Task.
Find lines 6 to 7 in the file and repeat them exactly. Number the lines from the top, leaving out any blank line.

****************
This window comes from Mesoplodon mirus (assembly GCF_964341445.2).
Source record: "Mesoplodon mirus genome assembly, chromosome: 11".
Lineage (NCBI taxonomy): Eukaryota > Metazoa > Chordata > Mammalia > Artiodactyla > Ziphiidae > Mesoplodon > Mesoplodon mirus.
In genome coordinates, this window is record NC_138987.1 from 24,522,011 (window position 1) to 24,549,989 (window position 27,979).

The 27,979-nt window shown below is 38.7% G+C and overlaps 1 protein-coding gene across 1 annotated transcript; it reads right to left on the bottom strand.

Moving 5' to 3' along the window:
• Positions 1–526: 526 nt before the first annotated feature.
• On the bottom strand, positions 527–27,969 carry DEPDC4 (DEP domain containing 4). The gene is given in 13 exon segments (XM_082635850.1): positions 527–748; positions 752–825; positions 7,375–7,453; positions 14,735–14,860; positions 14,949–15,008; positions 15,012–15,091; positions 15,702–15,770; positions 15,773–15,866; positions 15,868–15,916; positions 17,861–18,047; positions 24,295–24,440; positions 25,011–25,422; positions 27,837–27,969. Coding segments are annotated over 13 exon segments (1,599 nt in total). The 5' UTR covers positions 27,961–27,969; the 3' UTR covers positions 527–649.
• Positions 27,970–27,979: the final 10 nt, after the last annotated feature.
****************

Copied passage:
Moving 5' to 3' along the window:
• Positions 1–526: 526 nt before the first annotated feature.